"Russia has moved to assert itself in Central Asia through a combination of military, economic and informational means in an effort to resurrect its great power status and hedge against perceived instability emanating from Afghanistan," Votel stated.
After 14 years, the United States has reduced its military presence in Afghanistan to 9,800 troops, with plans to reduce troop levels to 5,500 by 2017. In the past year, Taliban militants and Daesh terrorist fighters have been on the rise in Afghanistan, prompting US commander of operations there, General John Nicholson, to describe the conditions in the country as "deteriorating."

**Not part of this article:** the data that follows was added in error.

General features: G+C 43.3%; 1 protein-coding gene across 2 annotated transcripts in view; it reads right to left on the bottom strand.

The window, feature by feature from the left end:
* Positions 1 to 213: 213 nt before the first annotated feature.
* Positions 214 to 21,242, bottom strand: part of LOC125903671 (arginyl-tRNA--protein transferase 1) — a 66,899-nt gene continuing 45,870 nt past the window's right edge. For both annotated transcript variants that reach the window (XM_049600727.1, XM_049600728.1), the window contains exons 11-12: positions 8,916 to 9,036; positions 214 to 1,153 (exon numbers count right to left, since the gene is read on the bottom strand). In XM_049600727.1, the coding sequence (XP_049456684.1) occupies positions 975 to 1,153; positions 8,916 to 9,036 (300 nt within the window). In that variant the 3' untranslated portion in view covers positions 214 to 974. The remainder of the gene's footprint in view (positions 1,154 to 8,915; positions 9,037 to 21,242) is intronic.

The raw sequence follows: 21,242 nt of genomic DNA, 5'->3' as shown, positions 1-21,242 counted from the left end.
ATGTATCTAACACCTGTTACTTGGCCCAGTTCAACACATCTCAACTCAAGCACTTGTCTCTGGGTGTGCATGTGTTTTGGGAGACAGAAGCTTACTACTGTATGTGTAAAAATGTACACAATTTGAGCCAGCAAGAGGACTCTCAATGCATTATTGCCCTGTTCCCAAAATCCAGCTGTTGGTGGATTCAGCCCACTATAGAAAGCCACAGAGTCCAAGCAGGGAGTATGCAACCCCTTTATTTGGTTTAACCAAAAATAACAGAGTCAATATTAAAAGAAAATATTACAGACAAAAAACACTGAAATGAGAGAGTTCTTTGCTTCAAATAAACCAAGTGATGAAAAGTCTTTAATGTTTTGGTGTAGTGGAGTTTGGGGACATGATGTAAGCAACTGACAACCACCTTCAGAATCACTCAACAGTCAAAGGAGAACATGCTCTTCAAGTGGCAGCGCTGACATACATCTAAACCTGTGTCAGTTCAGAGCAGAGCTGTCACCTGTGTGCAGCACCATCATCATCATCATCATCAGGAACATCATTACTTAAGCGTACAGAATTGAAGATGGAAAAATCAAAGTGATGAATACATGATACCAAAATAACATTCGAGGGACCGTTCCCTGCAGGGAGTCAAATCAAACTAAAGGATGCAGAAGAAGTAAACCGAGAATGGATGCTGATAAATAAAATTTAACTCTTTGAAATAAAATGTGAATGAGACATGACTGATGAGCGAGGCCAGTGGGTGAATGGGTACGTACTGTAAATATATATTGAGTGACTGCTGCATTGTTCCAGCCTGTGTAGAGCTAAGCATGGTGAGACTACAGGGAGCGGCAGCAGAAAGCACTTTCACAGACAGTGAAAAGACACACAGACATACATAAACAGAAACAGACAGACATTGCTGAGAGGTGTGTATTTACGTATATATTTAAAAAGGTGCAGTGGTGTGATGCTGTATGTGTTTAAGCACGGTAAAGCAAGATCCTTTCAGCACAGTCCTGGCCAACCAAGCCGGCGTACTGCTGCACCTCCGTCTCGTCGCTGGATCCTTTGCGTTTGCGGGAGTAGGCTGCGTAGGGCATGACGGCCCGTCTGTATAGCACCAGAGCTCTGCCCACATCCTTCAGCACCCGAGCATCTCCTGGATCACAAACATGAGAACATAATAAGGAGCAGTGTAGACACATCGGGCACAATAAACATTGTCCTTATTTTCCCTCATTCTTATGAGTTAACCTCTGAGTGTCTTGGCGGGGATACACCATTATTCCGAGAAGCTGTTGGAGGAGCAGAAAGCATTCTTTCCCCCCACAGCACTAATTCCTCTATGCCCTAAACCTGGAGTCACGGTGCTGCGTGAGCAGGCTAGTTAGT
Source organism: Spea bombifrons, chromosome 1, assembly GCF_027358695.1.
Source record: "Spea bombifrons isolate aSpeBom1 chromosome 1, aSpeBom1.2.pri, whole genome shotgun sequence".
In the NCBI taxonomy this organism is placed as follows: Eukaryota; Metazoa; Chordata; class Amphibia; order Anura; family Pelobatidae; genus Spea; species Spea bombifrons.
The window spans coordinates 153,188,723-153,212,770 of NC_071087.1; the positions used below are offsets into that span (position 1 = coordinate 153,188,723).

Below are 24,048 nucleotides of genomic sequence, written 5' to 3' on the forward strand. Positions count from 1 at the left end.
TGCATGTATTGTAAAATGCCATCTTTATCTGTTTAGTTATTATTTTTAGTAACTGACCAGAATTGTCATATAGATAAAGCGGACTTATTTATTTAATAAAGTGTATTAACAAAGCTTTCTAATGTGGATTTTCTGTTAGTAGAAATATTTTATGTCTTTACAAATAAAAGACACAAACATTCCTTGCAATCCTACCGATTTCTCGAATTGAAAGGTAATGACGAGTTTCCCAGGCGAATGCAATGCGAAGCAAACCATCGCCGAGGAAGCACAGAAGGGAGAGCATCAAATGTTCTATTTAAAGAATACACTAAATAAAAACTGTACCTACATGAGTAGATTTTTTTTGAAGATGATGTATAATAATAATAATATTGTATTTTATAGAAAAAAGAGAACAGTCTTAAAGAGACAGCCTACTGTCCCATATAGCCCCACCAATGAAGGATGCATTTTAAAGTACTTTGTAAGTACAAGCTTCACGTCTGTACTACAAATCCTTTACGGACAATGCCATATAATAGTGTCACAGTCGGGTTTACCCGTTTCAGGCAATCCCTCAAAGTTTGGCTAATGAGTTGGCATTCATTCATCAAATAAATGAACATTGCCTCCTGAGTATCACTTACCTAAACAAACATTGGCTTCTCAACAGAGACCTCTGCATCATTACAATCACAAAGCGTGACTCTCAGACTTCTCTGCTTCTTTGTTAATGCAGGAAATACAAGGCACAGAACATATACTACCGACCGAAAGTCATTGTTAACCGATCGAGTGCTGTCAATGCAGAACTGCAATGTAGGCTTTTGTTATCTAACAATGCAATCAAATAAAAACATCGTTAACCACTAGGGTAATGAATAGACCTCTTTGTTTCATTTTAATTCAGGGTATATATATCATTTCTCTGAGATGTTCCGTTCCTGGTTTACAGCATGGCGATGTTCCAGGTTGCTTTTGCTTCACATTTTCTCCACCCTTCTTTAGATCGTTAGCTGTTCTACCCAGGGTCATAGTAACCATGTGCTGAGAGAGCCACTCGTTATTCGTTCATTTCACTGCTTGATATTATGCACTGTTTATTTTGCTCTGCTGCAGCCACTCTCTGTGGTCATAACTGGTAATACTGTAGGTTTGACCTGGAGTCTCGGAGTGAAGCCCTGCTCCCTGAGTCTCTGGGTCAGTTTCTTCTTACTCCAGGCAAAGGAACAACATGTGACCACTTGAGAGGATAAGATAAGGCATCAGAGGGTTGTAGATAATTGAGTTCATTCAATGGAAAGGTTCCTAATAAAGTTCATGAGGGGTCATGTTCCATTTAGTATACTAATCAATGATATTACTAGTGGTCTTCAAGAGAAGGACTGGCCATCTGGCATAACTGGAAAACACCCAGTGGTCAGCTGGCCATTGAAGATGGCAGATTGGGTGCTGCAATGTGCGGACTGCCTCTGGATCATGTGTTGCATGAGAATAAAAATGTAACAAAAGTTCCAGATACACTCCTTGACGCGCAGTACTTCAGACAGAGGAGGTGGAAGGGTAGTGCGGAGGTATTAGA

Votel further argued that Russian security partnerships with former Soviet states in Central Asia "make it difficult for the United States" to deepen defense ties in the region, which he described as a "key US interest."
Since 1992, Russia has partnered with neighboring nations in the Collective Security Treaty Organization (CSTO). Russia also founded the Eurasian Economic Union in 2014, to further regional economic development among member nations including Armenia, Belarus, Kazakhstan and Kyrgyzstan.